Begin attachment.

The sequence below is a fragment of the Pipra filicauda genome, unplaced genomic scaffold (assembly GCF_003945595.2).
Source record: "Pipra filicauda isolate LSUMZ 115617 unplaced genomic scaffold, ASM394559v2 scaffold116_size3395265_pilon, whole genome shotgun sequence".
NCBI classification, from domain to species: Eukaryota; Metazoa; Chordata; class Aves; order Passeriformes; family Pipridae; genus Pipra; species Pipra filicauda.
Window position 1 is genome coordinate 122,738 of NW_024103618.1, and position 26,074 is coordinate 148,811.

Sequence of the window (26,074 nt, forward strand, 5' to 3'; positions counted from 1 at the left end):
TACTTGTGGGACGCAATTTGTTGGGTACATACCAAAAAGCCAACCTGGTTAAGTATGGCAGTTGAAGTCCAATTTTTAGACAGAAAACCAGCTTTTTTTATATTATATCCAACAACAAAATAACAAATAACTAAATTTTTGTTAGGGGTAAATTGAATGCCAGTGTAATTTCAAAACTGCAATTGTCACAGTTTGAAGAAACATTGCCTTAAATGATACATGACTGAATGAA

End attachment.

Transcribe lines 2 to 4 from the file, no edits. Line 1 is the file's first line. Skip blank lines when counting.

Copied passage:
Source record: "Pipra filicauda isolate LSUMZ 115617 unplaced genomic scaffold, ASM394559v2 scaffold116_size3395265_pilon, whole genome shotgun sequence".
NCBI classification, from domain to species: Eukaryota; Metazoa; Chordata; class Aves; order Passeriformes; family Pipridae; genus Pipra; species Pipra filicauda.
Window position 1 is genome coordinate 122,738 of NW_024103618.1, and position 26,074 is coordinate 148,811.